• The Governing Body has actually set some rules for the conduct of its meeting; however despite my best efforts I’ve not been able to find them.
  • Not being able to report from the meeting means as a resident of Cambridge while I could just go and listen to councillors and others discuss the state of the local hospital, I wouldn’t be able to act on what I heard. I wouldn’t be able to present clips, or audio, to elected representatives, to MPs, I wouldn’t be able to publicise what had happened and encourage people to make fixing our local hospital an important matter in upcoming elections.
  • I’m very happy that I took the action I did both in attending the meeting, and in my lobbying and publicity in the run-up. I couldn’t sit back and do-nothing after reading that my local hospital is at 99.9% capacity – a status which renders it unable to function as effectively as it should.

I have made a longer video than the one embedded above available which has been edited only to speed up parts where nothing substantive happened.

Key Tweets in Run-Up to the Meeting:

It’s notable that there was no engagement in response to my tweets either from my own local councillors, those Governors on Twitter themselves or the trust itsself. I don’t expect responses to tweets, but the lack of engagement is still notable.

See also other tweets mentioning me and the hospital trust.

There were no tweets on the day from the trust mentioning, never mind reporting, the Council of Governors meeting.

6 comments/updates on “Addenbrooke’s 99.9% Full – Chief Exec Bans Filming Governors Meeting

  1. Richard Taylor Article author

    If there was more freedom to film, record, tweet, and generally report from NHS meetings we could lobby our elected representatives from an informed point of view, providing evidence to back up that lobbying. Debate about how to improve our health system could be better informed and where power is held locally we could better hold those exercising it to account.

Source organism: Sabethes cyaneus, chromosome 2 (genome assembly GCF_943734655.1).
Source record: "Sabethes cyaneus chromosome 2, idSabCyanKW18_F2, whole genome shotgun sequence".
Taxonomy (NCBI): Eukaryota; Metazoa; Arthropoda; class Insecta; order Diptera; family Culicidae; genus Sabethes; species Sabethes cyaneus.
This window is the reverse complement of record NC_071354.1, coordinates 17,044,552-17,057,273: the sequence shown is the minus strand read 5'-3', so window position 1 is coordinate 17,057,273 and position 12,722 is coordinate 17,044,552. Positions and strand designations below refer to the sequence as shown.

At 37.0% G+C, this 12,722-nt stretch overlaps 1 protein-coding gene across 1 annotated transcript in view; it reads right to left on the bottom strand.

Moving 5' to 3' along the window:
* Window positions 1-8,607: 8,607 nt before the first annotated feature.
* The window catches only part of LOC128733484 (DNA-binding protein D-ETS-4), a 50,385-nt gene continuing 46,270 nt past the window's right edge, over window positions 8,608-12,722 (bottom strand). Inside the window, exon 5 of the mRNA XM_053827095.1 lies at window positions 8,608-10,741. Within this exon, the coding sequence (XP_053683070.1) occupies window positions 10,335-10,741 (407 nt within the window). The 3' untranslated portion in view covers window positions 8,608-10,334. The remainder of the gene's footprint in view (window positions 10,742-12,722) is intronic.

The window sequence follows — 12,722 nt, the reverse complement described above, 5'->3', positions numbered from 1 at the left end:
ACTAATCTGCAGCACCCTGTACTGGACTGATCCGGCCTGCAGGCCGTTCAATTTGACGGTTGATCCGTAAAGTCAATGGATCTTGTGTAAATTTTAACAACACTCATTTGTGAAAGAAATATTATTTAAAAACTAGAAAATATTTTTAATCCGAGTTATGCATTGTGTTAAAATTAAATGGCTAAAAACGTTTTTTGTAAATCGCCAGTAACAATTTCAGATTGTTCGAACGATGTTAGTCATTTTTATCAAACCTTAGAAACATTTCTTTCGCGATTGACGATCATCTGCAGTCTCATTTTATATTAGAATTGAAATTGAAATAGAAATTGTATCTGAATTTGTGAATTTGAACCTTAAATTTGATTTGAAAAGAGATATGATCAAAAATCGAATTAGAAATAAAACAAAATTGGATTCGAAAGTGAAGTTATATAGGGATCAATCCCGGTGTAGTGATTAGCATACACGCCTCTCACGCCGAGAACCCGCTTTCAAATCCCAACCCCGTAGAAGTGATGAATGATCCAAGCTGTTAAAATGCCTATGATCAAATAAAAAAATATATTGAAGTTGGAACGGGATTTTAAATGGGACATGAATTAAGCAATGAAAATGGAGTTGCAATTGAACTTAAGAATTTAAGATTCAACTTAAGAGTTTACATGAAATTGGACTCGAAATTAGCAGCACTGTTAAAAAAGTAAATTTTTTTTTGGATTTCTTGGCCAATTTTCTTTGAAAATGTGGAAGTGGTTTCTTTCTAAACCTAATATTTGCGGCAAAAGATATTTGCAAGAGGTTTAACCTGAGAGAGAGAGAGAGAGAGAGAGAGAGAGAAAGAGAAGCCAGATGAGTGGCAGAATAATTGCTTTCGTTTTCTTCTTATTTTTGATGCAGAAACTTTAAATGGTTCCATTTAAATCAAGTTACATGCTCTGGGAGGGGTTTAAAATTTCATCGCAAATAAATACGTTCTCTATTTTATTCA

2. Richard Taylor Article author

    I have been sent the following message which appears to announce a ban on people attending public meetings held by Cambridge University Hospitals NHS Foundation Trust with cameras. This appears to amount to a ban on people attending such meetings with most modern smart phones, as almost all such devices contain cameras, as do many laptops.

    Dear Richard

    Further to your recent visit to film one of our meetings, we understand you are interested in filming our Council of Governors and/or Board of Directors meetings in the future. You have raised some interesting issues around the Trust’s desire to be open and transparent. We would like the opportunity to discuss this further with our Directors, Governors, Members and patient representatives and the Trust Chair will raise this formally at the end of next week’s Board meeting and ask for wider views.

    When we have had the chance to assess responses to this we will be better placed to make a decision, and we will be in touch with you to let you know our plans going forward. We would ask that until the Trust has made a formal decision regarding filming anyone can attend our public meetings in person but without a camera.

    With best wishes


    Rebekah Ley | Acting Director of Corporate Affairs

    Tel: 01223 216188 | Ext: 2188 |

    Management Offices | Box No 146

    Cambridge University Hospitals NHS Foundation Trust | Cambridge Biomedical Campus | Hills Road | Cambridge | CB2 0QQ

    The Trust is: part of the National Institute for Health Research – Cambridge Biomedical Research Centre and a member of Cambridge University Health Partners

    This email is confidential, see disclaimer html